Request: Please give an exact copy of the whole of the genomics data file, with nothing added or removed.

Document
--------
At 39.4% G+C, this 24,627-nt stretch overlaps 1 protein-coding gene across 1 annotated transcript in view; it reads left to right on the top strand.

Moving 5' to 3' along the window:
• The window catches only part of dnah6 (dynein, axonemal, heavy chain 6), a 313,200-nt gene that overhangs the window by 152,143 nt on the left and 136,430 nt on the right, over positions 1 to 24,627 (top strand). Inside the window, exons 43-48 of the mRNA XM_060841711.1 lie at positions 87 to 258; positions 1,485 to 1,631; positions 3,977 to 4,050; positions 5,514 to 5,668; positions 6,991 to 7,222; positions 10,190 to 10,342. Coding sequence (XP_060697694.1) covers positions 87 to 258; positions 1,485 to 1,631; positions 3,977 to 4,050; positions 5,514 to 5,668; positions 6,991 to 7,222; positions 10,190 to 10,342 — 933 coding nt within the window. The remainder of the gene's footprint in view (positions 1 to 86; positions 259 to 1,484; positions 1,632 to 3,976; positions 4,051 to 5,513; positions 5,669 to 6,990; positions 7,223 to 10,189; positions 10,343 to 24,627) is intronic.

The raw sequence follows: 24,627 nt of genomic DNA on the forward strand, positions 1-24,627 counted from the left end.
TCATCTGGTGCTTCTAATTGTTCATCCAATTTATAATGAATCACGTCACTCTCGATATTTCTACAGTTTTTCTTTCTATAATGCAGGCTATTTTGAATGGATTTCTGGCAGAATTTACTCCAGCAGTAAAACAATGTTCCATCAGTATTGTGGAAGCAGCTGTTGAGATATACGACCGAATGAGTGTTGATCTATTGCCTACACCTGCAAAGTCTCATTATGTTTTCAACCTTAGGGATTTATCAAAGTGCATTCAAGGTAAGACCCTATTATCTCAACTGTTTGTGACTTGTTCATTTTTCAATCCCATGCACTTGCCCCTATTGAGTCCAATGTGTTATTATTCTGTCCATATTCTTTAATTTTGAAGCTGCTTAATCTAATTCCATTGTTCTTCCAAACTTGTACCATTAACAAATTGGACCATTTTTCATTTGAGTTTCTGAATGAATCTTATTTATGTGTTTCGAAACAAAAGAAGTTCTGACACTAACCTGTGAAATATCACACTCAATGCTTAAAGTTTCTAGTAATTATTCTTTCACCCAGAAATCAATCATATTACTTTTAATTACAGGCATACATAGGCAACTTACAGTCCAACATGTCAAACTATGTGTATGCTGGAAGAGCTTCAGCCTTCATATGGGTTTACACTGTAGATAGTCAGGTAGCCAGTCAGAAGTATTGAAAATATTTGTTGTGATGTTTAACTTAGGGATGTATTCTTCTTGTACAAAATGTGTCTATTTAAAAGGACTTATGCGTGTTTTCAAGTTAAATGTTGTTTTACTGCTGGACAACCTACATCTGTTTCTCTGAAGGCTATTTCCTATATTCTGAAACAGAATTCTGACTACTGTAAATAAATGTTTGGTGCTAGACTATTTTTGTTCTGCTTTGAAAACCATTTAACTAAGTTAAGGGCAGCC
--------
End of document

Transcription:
At 39.4% G+C, this 24,627-nt stretch overlaps 1 protein-coding gene across 1 annotated transcript in view; it reads left to right on the top strand.

Moving 5' to 3' along the window:
• The window catches only part of dnah6 (dynein, axonemal, heavy chain 6), a 313,200-nt gene that overhangs the window by 152,143 nt on the left and 136,430 nt on the right, over positions 1 to 24,627 (top strand). Inside the window, exons 43-48 of the mRNA XM_060841711.1 lie at positions 87 to 258; positions 1,485 to 1,631; positions 3,977 to 4,050; positions 5,514 to 5,668; positions 6,991 to 7,222; positions 10,190 to 10,342. Coding sequence (XP_060697694.1) covers positions 87 to 258; positions 1,485 to 1,631; positions 3,977 to 4,050; positions 5,514 to 5,668; positions 6,991 to 7,222; positions 10,190 to 10,342 — 933 coding nt within the window. The remainder of the gene's footprint in view (positions 1 to 86; positions 259 to 1,484; positions 1,632 to 3,976; positions 4,051 to 5,513; positions 5,669 to 6,990; positions 7,223 to 10,189; positions 10,343 to 24,627) is intronic.

The raw sequence follows: 24,627 nt of genomic DNA on the forward strand, positions 1-24,627 counted from the left end.
TCATCTGGTGCTTCTAATTGTTCATCCAATTTATAATGAATCACGTCACTCTCGATATTTCTACAGTTTTTCTTTCTATAATGCAGGCTATTTTGAATGGATTTCTGGCAGAATTTACTCCAGCAGTAAAACAATGTTCCATCAGTATTGTGGAAGCAGCTGTTGAGATATACGACCGAATGAGTGTTGATCTATTGCCTACACCTGCAAAGTCTCATTATGTTTTCAACCTTAGGGATTTATCAAAGTGCATTCAAGGTAAGACCCTATTATCTCAACTGTTTGTGACTTGTTCATTTTTCAATCCCATGCACTTGCCCCTATTGAGTCCAATGTGTTATTATTCTGTCCATATTCTTTAATTTTGAAGCTGCTTAATCTAATTCCATTGTTCTTCCAAACTTGTACCATTAACAAATTGGACCATTTTTCATTTGAGTTTCTGAATGAATCTTATTTATGTGTTTCGAAACAAAAGAAGTTCTGACACTAACCTGTGAAATATCACACTCAATGCTTAAAGTTTCTAGTAATTATTCTTTCACCCAGAAATCAATCATATTACTTTTAATTACAGGCATACATAGGCAACTTACAGTCCAACATGTCAAACTATGTGTATGCTGGAAGAGCTTCAGCCTTCATATGGGTTTACACTGTAGATAGTCAGGTAGCCAGTCAGAAGTATTGAAAATATTTGTTGTGATGTTTAACTTAGGGATGTATTCTTCTTGTACAAAATGTGTCTATTTAAAAGGACTTATGCGTGTTTTCAAGTTAAATGTTGTTTTACTGCTGGACAACCTACATCTGTTTCTCTGAAGGCTATTTCCTATATTCTGAAACAGAATTCTGACTACTGTAAATAAATGTTTGGTGCTAGACTATTTTTGTTCTGCTTTGAAAACCATTTAACTAAGTTAAGGGCAGCC